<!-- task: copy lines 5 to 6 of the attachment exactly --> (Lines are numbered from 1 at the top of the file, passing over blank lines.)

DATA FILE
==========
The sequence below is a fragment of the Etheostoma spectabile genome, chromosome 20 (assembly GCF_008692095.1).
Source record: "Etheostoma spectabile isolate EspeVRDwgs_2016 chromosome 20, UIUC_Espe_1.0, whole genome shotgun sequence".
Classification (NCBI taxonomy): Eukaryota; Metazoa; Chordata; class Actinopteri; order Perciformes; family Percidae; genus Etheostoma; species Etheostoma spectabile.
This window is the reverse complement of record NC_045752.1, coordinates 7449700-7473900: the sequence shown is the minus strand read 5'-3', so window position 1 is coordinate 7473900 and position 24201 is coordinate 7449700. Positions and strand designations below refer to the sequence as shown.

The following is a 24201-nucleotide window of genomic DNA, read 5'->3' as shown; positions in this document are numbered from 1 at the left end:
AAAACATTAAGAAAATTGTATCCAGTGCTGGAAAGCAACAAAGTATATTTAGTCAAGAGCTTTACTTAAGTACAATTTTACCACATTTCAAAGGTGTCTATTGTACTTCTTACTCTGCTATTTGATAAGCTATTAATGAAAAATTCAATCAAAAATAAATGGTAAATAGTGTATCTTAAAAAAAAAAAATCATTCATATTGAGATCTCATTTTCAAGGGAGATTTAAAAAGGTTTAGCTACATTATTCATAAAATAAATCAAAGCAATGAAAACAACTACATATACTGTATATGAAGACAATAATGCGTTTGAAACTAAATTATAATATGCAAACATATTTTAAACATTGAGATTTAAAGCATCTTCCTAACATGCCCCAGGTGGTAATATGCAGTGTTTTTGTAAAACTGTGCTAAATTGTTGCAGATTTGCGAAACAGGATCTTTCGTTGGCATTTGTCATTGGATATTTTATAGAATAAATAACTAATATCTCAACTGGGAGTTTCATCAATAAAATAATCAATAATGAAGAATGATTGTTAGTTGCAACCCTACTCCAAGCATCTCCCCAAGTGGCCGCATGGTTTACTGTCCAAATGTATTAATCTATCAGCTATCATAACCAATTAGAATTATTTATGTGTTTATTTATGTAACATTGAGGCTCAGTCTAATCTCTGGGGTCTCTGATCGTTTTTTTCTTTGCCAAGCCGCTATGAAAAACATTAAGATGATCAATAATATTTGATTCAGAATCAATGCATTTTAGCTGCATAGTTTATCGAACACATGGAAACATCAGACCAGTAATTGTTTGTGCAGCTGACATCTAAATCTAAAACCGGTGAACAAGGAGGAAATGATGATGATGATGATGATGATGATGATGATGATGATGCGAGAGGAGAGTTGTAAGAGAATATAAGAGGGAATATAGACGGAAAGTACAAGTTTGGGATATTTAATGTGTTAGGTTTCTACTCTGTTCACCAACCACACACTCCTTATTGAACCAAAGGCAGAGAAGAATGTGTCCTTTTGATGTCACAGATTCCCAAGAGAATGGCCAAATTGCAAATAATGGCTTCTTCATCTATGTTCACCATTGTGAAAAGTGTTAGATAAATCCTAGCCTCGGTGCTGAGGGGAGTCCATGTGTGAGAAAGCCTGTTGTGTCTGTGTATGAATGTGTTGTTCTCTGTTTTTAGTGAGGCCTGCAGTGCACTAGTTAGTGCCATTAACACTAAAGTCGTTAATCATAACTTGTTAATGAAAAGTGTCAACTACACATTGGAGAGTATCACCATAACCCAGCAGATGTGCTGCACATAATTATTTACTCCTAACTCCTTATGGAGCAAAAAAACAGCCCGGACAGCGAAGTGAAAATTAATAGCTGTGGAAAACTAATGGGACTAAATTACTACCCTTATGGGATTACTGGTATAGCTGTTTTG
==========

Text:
The following is a 24201-nucleotide window of genomic DNA, read 5'->3' as shown; positions in this document are numbered from 1 at the left end:
AAAACATTAAGAAAATTGTATCCAGTGCTGGAAAGCAACAAAGTATATTTAGTCAAGAGCTTTACTTAAGTACAATTTTACCACATTTCAAAGGTGTCTATTGTACTTCTTACTCTGCTATTTGATAAGCTATTAATGAAAAATTCAATCAAAAATAAATGGTAAATAGTGTATCTTAAAAAAAAAAAATCATTCATATTGAGATCTCATTTTCAAGGGAGATTTAAAAAGGTTTAGCTACATTATTCATAAAATAAATCAAAGCAATGAAAACAACTACATATACTGTATATGAAGACAATAATGCGTTTGAAACTAAATTATAATATGCAAACATATTTTAAACATTGAGATTTAAAGCATCTTCCTAACATGCCCCAGGTGGTAATATGCAGTGTTTTTGTAAAACTGTGCTAAATTGTTGCAGATTTGCGAAACAGGATCTTTCGTTGGCATTTGTCATTGGATATTTTATAGAATAAATAACTAATATCTCAACTGGGAGTTTCATCAATAAAATAATCAATAATGAAGAATGATTGTTAGTTGCAACCCTACTCCAAGCATCTCCCCAAGTGGCCGCATGGTTTACTGTCCAAATGTATTAATCTATCAGCTATCATAACCAATTAGAATTATTTATGTGTTTATTTATGTAACATTGAGGCTCAGTCTAATCTCTGGGGTCTCTGATCGTTTTTTTCTTTGCCAAGCCGCTATGAAAAACATTAAGATGATCAATAATATTTGATTCAGAATCAATGCATTTTAGCTGCATAGTTTATCGAACACATGGAAACATCAGACCAGTAATTGTTTGTGCAGCTGACATCTAAATCTAAAACCGGTGAACAAGGAGGAAATGATGATGATGATGATGATGATGATGATGATGATGATGCGAGAGGAGAGTTGTAAGAGAATATAAGAGGGAATATAGACGGAAAGTACAAGTTTGGGATATTTAATGTGTTAGGTTTCTACTCTGTTCACCAACCACACACTCCTTATTGAACCAAAGGCAGAGAAGAATGTGTCCTTTTGATGTCACAGATTCCCAAGAGAATGGCCAAATTGCAAATAATGGCTTCTTCATCTATGTTCACCATTGTGAAAAGTGTTAGATAAATCCTAGCCTCGGTGCTGAGGGGAGTCCATGTGTGAGAAAGCCTGTTGTGTCTGTGTATGAATGTGTTGTTCTCTGTTTTTAGTGAGGCCTGCAGTGCACTAGTTAGTGCCATTAACACTAAAGTCGTTAATCATAACTTGTTAATGAAAAGTGTCAACTACACATTGGAGAGTATCACCATAACCCAGCAGATGTGCTGCACATAATTATTTACTCCTAACTCCTTATGGAGCAAAAAAACAGCCCGGACAGCGAAGTGAAAATTAATAGCTGTGGAAAACTAATGGGACTAAATTACTACCCTTATGGGATTACTGGTATAGCTGTTTTG